6. Motion
  7. Visual focus

Let's talk about each of them individually.

A summary of their effect is in the table below.

Seven Factors Influence How We See Edges

Table 1. Seven factors influence the edges we see, including the environment, the light, the shape, and the material of an object.

Influencing FactorSoft EdgesHard Edges

Shape

Round shapes

Angular shapes

Tone and Color

Similar tone and color

Contrasting tone and color

Material

Soft

Hard

Light

Weak or diffused light

Strong or direct light

Atmosphere

Fog, haze, smoke

Dry, clean air

Motion

Movement

Stillness

Visual Focus

Peripheral vision

Center of attention

Lots of soft and lost edges in this painting. Our eyes go towards the strongest contrast and the sharpest edges first. Sharp edges are used to create focal points in a painting. Claude Monet: Grand Canal Legion of Honor.

Lots of soft and lost edges in this painting. Our eyes go towards the strongest contrast and the sharpest edges first. Sharp edges are used to create focal points in a painting. Claude Monet: Grand Canal Legion of Honor.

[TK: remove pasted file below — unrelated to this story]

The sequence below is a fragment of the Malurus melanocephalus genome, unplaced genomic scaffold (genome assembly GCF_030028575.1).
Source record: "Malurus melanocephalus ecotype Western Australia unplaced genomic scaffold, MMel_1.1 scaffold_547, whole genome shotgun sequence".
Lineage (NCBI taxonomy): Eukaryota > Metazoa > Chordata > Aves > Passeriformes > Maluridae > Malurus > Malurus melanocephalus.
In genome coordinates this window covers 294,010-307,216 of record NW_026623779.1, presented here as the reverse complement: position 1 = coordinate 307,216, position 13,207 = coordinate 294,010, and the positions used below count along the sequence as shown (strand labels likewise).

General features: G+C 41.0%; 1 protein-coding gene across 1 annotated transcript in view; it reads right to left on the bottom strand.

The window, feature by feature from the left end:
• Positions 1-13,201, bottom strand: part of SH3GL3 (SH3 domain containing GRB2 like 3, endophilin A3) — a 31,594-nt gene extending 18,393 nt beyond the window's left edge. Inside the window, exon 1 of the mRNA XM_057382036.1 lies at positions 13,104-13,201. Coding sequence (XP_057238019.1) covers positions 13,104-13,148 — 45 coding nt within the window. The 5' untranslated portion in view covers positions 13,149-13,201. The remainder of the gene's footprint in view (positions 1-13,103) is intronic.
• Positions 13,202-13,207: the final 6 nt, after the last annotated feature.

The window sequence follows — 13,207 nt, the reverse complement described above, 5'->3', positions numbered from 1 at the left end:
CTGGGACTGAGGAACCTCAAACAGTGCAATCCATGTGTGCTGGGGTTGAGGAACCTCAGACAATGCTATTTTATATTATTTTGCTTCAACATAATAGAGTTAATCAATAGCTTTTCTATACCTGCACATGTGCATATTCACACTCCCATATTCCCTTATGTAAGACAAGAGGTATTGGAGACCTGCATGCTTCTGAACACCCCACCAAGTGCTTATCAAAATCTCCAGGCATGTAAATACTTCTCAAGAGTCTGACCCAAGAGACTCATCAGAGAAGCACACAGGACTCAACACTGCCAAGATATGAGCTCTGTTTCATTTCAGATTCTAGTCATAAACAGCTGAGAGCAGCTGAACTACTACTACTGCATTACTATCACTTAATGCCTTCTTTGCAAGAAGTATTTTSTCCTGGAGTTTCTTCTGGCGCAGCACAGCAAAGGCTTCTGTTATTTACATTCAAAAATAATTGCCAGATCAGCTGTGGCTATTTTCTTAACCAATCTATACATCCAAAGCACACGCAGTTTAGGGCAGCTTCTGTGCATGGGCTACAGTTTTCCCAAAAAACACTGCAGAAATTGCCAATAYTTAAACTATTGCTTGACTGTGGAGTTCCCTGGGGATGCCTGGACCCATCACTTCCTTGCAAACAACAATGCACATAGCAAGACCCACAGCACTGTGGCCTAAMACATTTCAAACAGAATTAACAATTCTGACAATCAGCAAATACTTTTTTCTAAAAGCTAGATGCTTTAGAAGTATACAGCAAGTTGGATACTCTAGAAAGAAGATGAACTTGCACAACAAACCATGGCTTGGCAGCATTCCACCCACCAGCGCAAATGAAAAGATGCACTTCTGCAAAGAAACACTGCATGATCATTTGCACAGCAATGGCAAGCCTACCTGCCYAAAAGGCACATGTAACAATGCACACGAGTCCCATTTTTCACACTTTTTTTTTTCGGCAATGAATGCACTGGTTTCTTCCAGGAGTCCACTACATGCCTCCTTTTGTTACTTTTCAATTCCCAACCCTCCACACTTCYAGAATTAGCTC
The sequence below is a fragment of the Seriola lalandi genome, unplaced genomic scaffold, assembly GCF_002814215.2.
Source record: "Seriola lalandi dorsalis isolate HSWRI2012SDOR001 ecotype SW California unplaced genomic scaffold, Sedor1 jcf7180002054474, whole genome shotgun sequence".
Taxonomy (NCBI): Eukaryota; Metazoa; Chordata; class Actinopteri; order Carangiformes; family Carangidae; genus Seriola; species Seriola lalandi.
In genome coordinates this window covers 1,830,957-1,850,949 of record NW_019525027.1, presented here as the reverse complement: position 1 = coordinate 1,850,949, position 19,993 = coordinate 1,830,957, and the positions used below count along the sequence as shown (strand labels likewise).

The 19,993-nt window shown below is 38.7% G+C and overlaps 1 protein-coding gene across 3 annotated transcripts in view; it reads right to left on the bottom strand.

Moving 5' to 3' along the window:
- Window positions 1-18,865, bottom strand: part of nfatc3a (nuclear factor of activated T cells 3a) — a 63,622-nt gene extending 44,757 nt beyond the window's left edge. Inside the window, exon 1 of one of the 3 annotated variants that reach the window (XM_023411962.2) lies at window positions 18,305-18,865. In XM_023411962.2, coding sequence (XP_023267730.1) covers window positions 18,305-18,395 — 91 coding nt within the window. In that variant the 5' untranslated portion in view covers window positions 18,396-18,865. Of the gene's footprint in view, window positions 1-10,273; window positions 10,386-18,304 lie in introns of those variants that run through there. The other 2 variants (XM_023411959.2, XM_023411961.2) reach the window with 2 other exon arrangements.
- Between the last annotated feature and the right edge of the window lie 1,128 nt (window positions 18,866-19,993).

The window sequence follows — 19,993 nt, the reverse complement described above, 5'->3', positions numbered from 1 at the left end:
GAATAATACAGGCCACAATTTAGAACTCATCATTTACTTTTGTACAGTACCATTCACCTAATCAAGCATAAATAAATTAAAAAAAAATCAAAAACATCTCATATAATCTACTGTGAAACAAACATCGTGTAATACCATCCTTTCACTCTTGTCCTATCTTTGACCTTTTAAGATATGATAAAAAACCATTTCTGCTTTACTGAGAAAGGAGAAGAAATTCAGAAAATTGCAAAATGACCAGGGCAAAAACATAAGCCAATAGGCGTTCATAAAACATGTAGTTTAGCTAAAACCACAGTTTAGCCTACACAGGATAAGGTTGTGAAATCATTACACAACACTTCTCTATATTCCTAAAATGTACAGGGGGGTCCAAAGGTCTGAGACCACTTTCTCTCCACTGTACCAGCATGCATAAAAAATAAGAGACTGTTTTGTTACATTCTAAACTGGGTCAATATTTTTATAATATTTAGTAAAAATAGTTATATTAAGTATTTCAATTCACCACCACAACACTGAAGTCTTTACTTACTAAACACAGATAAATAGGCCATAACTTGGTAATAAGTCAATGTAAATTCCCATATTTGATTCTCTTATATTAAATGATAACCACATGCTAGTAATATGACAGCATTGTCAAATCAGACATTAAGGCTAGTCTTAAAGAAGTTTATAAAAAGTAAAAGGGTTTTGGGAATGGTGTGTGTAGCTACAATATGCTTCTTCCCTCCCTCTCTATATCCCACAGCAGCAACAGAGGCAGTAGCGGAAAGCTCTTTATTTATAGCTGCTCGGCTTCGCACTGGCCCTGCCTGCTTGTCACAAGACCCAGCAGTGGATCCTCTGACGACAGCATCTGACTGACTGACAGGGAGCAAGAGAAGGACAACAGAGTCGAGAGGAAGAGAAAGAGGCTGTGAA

1. Shape

The form of an object has a direct effect on how the surface’s color and tone shift. If something has a round shape, like folds of fabric or grassy hills, the edges will appear quite soft.

If the form of the object is angular or stiff, like in architectural structures and boxes, the edges will be hard.

2. Tone and Color

The transition between similar values and colors is always softer than the shift between contrasting values and colors.

For example, if two contiguous shapes are a blue vase and a green tablecloth with the same value, the edge between the two will be lost.

However, an illuminated white vase on a dark background will create a crisp edge.

3. Material

What the object is made of has a strong effect on how we see it and its edges.

Things that are soft and fluffy, like clouds, cotton balls, and kittens, have very soft edges. Hard materials, such as brick or wood structures, will show much harder edges.